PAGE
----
Radiation therapy for malignant mesothelioma uses X-rays and other energy beams to shrink tumors and slow the spread of cancer cells. It is sometimes paired with surgery or chemotherapy as a life-extending, curative treatment option, or it can be used as a form of palliative care to reduce symptoms.
What Is Mesothelioma Radiation?
Radiation therapy, also called radiation or radiotherapy, uses high-energy waves and particles to damage the DNA of cancer cells. When cell DNA becomes damaged, the cells stop dividing and eventually die, shrinking tumors and slowing the spread of cancer through the body.
Radiation is more commonly used for pleural mesothelioma (develops in the lining of the lungs) than for peritoneal mesothelioma (develops in the lining of the abdomen). This is because the organs in the abdomen may be inadvertently damaged during the treatment process.
How Radiation Is Used to Treat Mesothelioma
Radiation therapy is most effective when it can be applied to a single, distinct tumor. Because mesothelioma is usually diagnosed after it has spread throughout the body, radiation isn’t always the most effective therapy for it.
Mesothelioma patients who are eligible for radiation therapy may receive the treatment as a curative or palliative option, depending on the specifics of their cancer.
Curative Radiation for Mesothelioma
When radiation is used as a curative measure, its purpose is to try and prolong life expectancy through the removal of tumors.
Curative radiation for mesothelioma may be applied before surgery to help shrink tumors and make them easier to remove. It may also be used after surgery to help kill cancer cells left behind and prevent the mesothelioma from coming back.
Palliative Radiation for Mesothelioma
In patients with late-stage mesothelioma, radiation therapy is often used as a palliative treatment to reduce symptoms like pain, shortness of breath, or difficulty swallowing. It can be a good option for patients who are not eligible for aggressive curative treatments.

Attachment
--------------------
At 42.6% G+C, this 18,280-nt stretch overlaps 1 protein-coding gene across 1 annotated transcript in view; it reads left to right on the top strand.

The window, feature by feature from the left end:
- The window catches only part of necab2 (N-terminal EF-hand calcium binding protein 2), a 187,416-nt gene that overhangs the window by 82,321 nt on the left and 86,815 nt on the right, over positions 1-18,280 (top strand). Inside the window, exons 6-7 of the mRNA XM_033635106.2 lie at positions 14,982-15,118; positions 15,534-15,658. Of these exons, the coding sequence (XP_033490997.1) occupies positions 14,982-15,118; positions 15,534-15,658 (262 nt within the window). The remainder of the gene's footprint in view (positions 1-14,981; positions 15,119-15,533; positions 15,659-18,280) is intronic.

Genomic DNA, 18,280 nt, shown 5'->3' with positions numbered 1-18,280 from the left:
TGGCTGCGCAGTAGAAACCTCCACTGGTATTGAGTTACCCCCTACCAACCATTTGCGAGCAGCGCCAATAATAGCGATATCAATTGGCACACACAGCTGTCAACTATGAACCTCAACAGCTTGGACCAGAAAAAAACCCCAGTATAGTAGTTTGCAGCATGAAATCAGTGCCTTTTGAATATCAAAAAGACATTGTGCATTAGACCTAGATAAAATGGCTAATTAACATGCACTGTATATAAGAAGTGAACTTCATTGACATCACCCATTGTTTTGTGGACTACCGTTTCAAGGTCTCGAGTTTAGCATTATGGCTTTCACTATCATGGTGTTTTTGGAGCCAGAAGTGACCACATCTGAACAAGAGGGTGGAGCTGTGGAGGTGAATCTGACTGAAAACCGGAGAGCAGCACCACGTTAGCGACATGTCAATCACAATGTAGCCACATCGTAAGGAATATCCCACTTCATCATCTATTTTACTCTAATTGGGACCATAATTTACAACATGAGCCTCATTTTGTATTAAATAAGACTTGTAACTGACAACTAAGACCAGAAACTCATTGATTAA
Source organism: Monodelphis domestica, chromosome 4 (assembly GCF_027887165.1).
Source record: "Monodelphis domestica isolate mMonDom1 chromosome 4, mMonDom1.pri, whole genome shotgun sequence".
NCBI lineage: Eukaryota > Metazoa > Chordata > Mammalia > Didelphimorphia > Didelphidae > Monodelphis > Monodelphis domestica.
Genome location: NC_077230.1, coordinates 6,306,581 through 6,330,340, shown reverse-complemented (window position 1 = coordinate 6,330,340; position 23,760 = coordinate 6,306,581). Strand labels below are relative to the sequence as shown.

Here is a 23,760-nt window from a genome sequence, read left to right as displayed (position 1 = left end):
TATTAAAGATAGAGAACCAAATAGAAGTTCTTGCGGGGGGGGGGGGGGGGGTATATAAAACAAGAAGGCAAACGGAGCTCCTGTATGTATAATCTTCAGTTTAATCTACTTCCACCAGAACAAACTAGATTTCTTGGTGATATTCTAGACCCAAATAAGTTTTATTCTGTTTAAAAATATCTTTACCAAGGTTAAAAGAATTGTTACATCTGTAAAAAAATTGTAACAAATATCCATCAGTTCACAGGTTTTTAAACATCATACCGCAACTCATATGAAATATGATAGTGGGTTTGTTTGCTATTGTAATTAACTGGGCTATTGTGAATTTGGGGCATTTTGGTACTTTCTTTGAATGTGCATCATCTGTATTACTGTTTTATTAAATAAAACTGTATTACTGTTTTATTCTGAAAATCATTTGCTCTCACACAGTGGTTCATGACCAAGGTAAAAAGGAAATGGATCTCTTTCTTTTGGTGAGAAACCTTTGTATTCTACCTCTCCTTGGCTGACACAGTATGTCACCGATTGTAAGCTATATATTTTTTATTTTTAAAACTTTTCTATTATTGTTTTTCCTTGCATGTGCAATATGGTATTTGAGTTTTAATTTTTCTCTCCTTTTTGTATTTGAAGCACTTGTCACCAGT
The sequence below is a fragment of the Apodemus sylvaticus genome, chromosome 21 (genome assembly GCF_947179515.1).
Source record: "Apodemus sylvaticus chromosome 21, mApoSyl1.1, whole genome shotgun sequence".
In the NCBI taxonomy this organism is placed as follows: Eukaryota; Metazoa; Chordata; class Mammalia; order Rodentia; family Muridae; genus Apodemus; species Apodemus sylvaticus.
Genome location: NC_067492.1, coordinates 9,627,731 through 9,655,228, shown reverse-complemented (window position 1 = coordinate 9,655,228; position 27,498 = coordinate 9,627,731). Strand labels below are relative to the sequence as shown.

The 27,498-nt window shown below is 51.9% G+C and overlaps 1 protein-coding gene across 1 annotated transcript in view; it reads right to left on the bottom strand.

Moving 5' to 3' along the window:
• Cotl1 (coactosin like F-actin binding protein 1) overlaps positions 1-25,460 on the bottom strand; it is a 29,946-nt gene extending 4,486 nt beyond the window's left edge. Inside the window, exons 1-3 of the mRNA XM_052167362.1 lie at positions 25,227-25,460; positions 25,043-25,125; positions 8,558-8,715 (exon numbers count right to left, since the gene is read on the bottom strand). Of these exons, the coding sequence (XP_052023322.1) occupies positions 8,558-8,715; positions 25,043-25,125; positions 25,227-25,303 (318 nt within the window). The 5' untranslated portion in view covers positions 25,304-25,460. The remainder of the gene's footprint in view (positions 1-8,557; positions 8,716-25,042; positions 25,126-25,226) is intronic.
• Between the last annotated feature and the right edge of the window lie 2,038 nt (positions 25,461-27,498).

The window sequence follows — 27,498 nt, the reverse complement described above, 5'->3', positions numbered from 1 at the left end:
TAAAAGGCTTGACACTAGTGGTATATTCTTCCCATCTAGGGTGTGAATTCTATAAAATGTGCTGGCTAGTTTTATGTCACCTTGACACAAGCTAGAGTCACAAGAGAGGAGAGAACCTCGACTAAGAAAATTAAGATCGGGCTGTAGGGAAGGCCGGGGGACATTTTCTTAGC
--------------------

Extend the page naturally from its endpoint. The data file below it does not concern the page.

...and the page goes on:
Mesothelioma Radiation Prognosis
When paired with other therapies, mesothelioma radiation can play a significant part in increasing patients’ overall survival.
According to a study by the American Association for Thoracic Surgery, pleural mesothelioma patients who underwent radiation therapy saw an overall median survival of 51 months.
This represents a significant improvement over patients who did not undergo the treatment, whose median survival was only 17-20 months.
Types of Mesothelioma Radiation
There are several types of radiation therapy that can be used to treat mesothelioma patients. Which type you might receive, if any, depends on a number of factors — like where your cancer is located and whether you will be receiving other types of cancer treatment at the same time.
Work with your mesothelioma doctor to determine which type of radiation therapy is best for you.
External Beam Radiation Therapy (EBRT)
External beam radiation therapy (EBRT), which uses a machine to aim high-energy waves or particles at the site of the cancer, is the most common type of mesothelioma radiation.
EBRT is painless, and treatment lasts only for a few minutes. However, if you have an EBRT appointment, plan for it to take about 15-30 minutes since it takes time for the technician to set up the equipment and properly position you.
A regular course of external radiation therapy lasts 5-8 weeks, with most patients receiving treatment 5 days a week. Like all cancer treatments, this can vary based on individual needs.
What to Expect During External Beam Radiation Therapy
The radiation oncologist will have you lie down on the treatment table next to the radiation machine and help you get into the appropriate position. Then, they will place heavy shields over the areas not being treated to help protect healthy body parts from radiation.
2. Radiation Machine
During treatment, you will need to hold as still as possible to ensure that the arm of the machine is aiming at the correct location. The machine may move and make a variety of sounds during treatment.
3. Radiologist Support
The radiologist will watch and listen from a shielded room nearby to ensure the machinery is functioning properly and that you aren’t experiencing distress or discomfort. If you begin to feel ill or uncomfortable during treatment, let the radiation therapist know immediately. The radiation machine can be stopped at any time during the treatment.
4. Wrapping Up
Once the treatment is over, the radiation therapist will return to check on you and remove the protective shields. This will conclude your radiation therapy session.
Intensity-Modulated Radiation Therapy (IMRT)
Intensity-modulated radiation therapy (IMRT) is a type of EBRT in which the angle, direction, and intensity of the radiation can all be adjusted from moment to moment.
High doses of radiation can be used on some areas of the malignant tumor, while lower doses can be used in areas where the cancer is close to or mingled with healthy tissue that the doctors want to preserve.
Brachytherapy, or internal radiation therapy, is not yet a common treatment for mesothelioma, but it is being studied as part of several clinical trials.